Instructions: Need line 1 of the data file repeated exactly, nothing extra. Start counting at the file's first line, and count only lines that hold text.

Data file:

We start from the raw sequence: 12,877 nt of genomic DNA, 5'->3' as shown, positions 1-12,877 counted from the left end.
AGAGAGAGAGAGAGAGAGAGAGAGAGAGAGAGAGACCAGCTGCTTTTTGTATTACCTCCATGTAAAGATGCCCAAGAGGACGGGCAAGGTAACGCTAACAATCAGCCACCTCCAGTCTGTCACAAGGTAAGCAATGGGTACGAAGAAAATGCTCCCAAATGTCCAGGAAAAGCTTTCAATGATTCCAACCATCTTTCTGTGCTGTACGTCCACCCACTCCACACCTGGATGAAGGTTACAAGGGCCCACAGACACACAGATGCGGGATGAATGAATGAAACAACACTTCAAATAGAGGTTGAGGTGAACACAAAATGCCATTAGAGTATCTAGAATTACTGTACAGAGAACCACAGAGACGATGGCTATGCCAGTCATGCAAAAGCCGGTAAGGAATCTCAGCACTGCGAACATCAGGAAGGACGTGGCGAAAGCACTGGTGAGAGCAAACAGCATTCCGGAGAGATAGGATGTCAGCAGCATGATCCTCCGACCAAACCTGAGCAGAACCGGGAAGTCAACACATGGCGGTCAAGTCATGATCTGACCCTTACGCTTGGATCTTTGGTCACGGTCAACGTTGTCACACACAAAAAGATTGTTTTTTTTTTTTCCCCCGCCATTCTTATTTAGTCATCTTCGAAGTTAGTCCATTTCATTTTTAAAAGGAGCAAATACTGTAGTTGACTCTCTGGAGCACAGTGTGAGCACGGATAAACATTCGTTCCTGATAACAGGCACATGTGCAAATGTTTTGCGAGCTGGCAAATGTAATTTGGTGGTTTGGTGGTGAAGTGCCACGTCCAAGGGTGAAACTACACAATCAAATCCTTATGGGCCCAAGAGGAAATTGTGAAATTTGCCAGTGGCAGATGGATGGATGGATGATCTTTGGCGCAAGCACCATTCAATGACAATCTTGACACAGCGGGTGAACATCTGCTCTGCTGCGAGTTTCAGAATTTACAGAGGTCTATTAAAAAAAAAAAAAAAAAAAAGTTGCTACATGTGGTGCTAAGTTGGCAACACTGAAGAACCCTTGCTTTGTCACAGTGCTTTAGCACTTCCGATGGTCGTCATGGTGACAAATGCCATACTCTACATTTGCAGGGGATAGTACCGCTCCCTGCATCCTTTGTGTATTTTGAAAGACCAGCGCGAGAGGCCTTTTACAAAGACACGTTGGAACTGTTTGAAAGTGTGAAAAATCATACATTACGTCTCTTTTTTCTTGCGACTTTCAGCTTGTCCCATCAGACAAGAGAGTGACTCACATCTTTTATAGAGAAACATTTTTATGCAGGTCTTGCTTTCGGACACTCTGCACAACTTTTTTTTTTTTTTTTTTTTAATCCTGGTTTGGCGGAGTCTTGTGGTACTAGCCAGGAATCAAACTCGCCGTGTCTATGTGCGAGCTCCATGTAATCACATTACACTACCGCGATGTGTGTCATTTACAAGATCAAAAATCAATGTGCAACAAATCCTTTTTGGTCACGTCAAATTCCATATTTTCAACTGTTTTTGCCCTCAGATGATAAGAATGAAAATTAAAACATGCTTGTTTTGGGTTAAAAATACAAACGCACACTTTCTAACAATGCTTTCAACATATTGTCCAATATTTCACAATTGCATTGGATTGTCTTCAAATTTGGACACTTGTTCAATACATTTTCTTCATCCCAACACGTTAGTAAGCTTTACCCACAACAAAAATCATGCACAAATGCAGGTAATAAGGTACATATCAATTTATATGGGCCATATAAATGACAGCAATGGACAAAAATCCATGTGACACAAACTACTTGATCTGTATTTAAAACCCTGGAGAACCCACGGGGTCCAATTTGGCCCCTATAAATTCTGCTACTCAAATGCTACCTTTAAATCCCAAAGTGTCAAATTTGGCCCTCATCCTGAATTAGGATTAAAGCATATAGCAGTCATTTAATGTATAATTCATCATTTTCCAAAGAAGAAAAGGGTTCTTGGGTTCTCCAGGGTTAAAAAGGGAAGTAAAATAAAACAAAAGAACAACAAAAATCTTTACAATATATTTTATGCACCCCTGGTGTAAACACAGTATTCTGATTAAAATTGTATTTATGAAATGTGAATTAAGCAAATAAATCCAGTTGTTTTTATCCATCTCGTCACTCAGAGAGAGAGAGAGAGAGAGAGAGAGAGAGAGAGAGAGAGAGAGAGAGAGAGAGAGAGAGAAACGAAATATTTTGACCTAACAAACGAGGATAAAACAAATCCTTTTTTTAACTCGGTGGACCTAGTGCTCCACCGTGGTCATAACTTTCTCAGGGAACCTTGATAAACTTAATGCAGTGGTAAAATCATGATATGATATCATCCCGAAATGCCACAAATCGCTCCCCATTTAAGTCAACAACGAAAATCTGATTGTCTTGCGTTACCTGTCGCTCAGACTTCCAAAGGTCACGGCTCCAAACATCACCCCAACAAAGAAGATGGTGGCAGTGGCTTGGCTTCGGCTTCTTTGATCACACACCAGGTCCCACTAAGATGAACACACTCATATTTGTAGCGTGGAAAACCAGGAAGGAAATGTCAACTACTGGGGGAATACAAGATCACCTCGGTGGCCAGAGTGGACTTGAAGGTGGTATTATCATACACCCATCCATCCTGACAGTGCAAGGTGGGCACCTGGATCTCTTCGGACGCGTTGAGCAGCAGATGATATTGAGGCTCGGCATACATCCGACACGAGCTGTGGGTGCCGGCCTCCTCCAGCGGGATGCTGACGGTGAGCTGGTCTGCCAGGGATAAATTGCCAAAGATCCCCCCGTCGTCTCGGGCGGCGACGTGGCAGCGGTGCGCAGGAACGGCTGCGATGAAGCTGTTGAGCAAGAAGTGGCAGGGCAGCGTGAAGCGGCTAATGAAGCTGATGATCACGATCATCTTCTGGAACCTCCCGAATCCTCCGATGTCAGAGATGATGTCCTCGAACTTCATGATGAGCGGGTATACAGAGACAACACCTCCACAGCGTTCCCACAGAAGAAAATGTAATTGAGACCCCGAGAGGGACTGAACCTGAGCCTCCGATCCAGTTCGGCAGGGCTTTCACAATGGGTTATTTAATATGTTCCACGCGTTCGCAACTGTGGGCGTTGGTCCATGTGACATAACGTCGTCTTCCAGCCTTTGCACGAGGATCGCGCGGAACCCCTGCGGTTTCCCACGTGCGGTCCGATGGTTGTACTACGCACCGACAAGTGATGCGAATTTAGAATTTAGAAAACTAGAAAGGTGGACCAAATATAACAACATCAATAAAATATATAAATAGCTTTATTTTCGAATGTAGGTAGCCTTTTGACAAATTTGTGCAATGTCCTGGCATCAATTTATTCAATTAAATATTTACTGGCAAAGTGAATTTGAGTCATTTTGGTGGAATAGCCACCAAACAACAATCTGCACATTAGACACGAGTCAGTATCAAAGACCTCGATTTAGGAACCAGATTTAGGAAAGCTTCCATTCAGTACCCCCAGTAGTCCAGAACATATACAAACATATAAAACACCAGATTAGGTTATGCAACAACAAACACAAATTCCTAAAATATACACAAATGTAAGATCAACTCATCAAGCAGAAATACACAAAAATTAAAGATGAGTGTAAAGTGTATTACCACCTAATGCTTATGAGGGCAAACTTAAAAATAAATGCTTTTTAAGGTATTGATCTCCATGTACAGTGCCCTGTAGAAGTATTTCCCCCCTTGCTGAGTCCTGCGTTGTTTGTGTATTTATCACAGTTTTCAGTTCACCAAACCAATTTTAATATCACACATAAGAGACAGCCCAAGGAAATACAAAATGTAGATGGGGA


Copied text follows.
We start from the raw sequence: 12,877 nt of genomic DNA, 5'->3' as shown, positions 1-12,877 counted from the left end.